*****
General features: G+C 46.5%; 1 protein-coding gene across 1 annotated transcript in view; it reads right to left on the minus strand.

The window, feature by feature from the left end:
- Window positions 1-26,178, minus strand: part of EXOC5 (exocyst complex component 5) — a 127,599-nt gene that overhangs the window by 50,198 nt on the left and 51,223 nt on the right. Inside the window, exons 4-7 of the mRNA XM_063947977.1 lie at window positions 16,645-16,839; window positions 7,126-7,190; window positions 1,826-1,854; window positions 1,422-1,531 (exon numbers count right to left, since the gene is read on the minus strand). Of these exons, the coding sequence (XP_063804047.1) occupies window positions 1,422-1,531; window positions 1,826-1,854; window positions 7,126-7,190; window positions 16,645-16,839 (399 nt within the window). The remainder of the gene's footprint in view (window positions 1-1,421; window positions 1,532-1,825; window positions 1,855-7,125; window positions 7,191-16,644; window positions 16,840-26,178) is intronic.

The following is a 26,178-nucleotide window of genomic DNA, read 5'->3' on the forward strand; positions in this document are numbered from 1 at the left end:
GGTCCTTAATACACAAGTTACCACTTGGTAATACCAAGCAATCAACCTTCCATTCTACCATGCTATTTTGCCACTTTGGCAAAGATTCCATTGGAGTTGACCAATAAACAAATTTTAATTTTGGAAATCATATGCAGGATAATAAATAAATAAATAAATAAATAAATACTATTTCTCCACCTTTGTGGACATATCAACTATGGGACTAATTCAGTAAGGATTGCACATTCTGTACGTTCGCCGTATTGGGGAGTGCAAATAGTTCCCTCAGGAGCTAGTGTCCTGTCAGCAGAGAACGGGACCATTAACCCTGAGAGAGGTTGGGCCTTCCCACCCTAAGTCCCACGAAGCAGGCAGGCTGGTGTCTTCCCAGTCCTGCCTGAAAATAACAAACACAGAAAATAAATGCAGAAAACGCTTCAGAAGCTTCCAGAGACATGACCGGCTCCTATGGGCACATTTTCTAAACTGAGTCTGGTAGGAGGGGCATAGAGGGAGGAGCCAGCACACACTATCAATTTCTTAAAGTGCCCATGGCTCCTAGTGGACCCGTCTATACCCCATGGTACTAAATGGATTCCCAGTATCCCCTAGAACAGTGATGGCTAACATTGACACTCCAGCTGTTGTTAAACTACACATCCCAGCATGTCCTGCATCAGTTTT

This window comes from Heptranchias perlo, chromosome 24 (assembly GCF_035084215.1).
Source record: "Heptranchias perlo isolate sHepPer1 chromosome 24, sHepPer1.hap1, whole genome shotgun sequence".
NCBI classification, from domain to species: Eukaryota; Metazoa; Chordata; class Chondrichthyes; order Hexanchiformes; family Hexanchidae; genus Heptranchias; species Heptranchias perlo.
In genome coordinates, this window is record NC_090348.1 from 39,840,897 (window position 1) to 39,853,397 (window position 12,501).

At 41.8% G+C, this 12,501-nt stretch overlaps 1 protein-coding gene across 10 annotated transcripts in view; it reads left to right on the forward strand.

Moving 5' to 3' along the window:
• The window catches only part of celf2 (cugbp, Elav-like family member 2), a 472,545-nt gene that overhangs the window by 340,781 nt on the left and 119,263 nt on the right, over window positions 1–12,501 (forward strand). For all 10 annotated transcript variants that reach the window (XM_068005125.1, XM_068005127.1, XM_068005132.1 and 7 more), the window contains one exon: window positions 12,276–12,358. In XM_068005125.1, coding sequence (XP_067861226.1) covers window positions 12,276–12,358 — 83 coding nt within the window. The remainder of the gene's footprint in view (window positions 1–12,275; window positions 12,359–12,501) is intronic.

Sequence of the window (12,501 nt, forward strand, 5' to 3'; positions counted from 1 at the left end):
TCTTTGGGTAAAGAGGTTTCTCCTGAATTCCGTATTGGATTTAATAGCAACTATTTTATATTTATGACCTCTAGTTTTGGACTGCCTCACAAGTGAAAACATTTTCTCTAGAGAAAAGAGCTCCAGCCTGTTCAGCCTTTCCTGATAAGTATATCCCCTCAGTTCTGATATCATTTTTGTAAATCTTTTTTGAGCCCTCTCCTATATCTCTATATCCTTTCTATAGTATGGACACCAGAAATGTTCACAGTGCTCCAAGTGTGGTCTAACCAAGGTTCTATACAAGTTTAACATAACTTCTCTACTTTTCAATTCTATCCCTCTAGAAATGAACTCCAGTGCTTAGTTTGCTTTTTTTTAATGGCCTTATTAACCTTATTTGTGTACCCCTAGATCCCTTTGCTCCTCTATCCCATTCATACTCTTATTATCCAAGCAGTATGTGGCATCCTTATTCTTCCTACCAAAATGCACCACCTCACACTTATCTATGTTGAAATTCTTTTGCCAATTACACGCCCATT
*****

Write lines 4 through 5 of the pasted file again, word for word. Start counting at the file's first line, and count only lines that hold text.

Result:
The following is a 26,178-nucleotide window of genomic DNA, read 5'->3' on the forward strand; positions in this document are numbered from 1 at the left end:
GGTCCTTAATACACAAGTTACCACTTGGTAATACCAAGCAATCAACCTTCCATTCTACCATGCTATTTTGCCACTTTGGCAAAGATTCCATTGGAGTTGACCAATAAACAAATTTTAATTTTGGAAATCATATGCAGGATAATAAATAAATAAATAAATAAATAAATACTATTTCTCCACCTTTGTGGACATATCAACTATGGGACTAATTCAGTAAGGATTGCACATTCTGTACGTTCGCCGTATTGGGGAGTGCAAATAGTTCCCTCAGGAGCTAGTGTCCTGTCAGCAGAGAACGGGACCATTAACCCTGAGAGAGGTTGGGCCTTCCCACCCTAAGTCCCACGAAGCAGGCAGGCTGGTGTCTTCCCAGTCCTGCCTGAAAATAACAAACACAGAAAATAAATGCAGAAAACGCTTCAGAAGCTTCCAGAGACATGACCGGCTCCTATGGGCACATTTTCTAAACTGAGTCTGGTAGGAGGGGCATAGAGGGAGGAGCCAGCACACACTATCAATTTCTTAAAGTGCCCATGGCTCCTAGTGGACCCGTCTATACCCCATGGTACTAAATGGATTCCCAGTATCCCCTAGAACAGTGATGGCTAACATTGACACTCCAGCTGTTGTTAAACTACACATCCCAGCATGTCCTGCATCAGTTTT